Nauti Knockers .....My Love of Nautical Door Furniture

Nauti Knockers .....My Love of Nautical Door Furniture

Verdigris fish door knocker on a grey painted door

As I have a business which is all about beachcombing, it will come as no surprise to find out I absolutely love everything about the seaside. I love nothing more than a stroll down the fore streets and back streets of fishing villages and coastal towns. What I have discovered during my meanderings is that seaside folk love to adorn their front doors with the most fabulous nautical knockers. Some are polished and pristine, and some are rusty and weather beaten by the salt air. But they are all marvellous.

I may be a little jealous too as living on a boat we don’t have a ‘front door’ as such on which to hang a giant crab or a mermaid knocker, and we also don’t tend to get that many unexpected callers. If we do it tends to be a tap on the hull and a call of .....”anybody aboard?”

When I scrolled through my camera roll to find some suitable images for this blog post, I discovered I may have a bit of a knocker addiction. I had quite a few in there, but I have pulled out some of my favourites to share here, and will tell a little tale of my visit to the towns they belong to.

Fowey, Cornwall

The knocker at the start of the blog was taken in the beautiful little Cornish town of Fowey, pronounced ‘Foy’ by the locals. Mike and I were sailing our first sailboat Mako Pirate from the River Fal to her new home in Torquay. One of her lines broke on the way into Fowey and the chandlers had closed so we had to stay a couple of nights while we made the repair. It was no hardship, it’s such a vibrant town with lots of great pubs to have a quiet pint, and bakeries to get a warm pasty.

Brass sailing ship door knocker with two fish making up the area you knock with...on a black painted door

 

This impressive polished brass sailing ship with oriental style fish, is befitting its location as Fowey is still a great seafaring town. It is the port from which Cornish china clay is still exported around the world.

Clifton, Bristol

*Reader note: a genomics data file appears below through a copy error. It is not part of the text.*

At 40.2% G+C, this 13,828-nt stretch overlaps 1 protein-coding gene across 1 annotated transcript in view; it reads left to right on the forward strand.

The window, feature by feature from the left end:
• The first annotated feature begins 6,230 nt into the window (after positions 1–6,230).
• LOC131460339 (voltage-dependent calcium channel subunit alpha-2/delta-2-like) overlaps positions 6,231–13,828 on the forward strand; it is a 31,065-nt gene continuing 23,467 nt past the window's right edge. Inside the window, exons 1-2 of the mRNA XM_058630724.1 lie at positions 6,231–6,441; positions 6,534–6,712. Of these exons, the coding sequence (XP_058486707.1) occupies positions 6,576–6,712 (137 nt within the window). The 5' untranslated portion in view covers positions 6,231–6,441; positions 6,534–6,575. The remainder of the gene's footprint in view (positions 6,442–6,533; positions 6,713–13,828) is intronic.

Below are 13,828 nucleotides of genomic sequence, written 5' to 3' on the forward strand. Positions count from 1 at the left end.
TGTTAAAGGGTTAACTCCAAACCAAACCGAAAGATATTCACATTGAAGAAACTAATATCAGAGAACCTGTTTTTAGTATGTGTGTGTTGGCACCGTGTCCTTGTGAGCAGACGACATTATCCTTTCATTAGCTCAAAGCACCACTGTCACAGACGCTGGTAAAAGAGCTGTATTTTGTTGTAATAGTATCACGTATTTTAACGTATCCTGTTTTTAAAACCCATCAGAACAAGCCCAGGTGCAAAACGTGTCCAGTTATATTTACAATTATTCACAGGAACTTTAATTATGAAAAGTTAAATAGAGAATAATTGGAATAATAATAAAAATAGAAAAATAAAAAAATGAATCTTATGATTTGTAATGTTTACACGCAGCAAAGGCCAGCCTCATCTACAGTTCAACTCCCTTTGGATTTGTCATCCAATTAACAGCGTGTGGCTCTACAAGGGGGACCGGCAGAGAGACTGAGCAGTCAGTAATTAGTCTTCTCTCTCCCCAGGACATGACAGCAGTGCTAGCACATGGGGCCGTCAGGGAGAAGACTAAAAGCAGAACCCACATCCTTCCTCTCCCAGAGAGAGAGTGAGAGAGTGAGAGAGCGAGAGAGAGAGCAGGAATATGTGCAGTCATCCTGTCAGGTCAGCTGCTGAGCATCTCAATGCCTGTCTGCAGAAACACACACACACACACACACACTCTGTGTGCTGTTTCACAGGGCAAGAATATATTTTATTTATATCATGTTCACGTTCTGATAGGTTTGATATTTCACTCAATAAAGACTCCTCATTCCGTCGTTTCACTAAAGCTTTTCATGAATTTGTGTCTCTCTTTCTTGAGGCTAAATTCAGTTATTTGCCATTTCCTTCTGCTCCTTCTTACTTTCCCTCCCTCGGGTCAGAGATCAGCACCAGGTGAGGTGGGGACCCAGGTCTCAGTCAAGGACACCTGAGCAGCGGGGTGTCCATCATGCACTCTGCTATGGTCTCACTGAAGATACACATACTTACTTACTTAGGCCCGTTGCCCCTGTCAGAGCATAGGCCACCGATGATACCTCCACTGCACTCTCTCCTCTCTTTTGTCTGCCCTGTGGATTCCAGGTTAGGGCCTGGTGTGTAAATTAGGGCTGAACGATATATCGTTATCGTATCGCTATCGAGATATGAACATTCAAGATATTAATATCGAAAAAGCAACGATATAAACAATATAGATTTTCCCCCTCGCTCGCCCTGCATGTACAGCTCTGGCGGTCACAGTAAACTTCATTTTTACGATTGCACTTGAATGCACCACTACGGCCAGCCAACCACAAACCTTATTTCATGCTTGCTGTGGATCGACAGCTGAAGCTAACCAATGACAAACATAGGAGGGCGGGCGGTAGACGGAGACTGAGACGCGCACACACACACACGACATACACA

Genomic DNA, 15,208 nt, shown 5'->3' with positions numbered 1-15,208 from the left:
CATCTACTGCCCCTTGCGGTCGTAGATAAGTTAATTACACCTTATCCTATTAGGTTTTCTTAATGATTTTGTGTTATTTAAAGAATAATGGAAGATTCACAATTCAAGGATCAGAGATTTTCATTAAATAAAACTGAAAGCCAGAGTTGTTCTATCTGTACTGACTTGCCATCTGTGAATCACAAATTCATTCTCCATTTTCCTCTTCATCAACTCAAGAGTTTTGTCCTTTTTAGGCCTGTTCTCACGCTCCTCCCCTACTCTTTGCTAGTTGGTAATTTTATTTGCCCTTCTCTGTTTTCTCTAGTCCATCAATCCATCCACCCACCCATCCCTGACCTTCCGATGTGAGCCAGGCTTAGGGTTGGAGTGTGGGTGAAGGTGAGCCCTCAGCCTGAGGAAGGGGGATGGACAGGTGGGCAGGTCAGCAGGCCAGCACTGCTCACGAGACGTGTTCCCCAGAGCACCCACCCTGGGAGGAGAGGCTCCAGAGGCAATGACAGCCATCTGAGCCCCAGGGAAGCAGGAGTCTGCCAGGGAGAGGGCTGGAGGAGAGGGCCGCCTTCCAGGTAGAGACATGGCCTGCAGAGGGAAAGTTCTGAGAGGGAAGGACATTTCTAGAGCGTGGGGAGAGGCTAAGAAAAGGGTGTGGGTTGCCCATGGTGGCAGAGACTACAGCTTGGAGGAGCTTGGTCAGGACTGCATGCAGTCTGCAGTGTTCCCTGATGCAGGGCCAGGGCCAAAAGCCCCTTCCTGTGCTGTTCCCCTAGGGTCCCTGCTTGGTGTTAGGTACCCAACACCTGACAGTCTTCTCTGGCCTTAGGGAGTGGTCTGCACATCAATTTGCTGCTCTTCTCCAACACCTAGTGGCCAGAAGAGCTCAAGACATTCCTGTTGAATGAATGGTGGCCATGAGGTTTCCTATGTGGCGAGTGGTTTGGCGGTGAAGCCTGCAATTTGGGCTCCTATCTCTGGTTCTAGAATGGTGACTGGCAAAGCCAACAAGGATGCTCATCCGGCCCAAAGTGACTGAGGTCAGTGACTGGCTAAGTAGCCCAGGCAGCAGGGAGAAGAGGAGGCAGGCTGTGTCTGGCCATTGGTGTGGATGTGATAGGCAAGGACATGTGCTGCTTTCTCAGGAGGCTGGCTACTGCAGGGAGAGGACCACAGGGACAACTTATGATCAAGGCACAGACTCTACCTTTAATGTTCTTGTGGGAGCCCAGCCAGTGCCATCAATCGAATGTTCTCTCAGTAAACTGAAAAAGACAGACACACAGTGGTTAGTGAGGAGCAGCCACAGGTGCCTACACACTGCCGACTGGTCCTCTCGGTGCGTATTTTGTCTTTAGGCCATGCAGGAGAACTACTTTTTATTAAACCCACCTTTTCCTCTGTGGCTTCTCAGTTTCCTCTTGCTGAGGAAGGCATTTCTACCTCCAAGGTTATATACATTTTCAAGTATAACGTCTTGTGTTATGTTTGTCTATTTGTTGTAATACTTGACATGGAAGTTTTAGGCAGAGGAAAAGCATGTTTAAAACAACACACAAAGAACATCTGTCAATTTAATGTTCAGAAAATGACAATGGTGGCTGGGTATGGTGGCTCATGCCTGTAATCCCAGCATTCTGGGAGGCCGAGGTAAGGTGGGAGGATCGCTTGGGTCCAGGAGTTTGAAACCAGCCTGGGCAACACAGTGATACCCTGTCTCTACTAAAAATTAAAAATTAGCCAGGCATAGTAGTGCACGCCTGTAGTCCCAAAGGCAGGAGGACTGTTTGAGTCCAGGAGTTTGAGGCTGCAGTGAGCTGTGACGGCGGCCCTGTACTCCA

I spotted this stylish knocker on a New Years Day walk around Clifton.

Brass hand holding a ball door knocker on a grey painted door

Clifton isn’t technically a seaside town, but the Clifton Suspension Bridge which was designed by Isambard Kingdom Brunel does span the River Avon which leads to Avonmouth which is a busy port and is technically seaside, though this area does tend to involve a lot of mud. This is rather a shame from a seaglass hunting perspective as Bristol is famous for its production of Blue Glass which has been manufactured in the city since the 1700s after a potter and a chemist developed the perfect mix of chemicals required to create a deep cobalt blue. The traditional ball and hand design on this knocker was also very popular around that time, and from some research, apparently very popular still today.

Ilfracombe, North Devon

Mike and I took a little road trip during the very weird Christmas 2020 until the new restrictions cut that short. We spent Christmas Day in Ilfracome which is home to the very magnificent Damien Hurst sculpture Verity. Verity is a huge naked pregnant lady holding a sword in one hand and scales in the other. She symbolises truth and justice.

 Photo of the Damien Hurst sculpture Verity, a pregnant lady holding a sword in the air with one hand and scales in the other., She is at the entrance to Ilfracombe harbour and the sky is a sunset behind her

Not technically a knocker but there are some tenuous links. Can’t resist including her in this post as she is so impressive, though genuine Ilfracombe knockers will follow.

Brass shell knocker on a white door

The shell is a simple design but such a symbol of the seaside. I love it. The other knocker I chose was this rather grand cast iron lobster.

Black cast iron lobster door knocker on a varnished door

Appledore, North Devon

We also visited Appledore on our Christmas road trip, and to my delight, the maze of narrow  winding cobbled streets were a hotbed of nauti knockers. Appledore was once a centre for shipbuilding, and all of the workers and local fishermen would have once lived in the closely packed, brightly painted cottages which spread away from the waters edge. Now of course they are sought after properties, second homes and holiday lets as is the case with many of the former working towns and villages along the coast.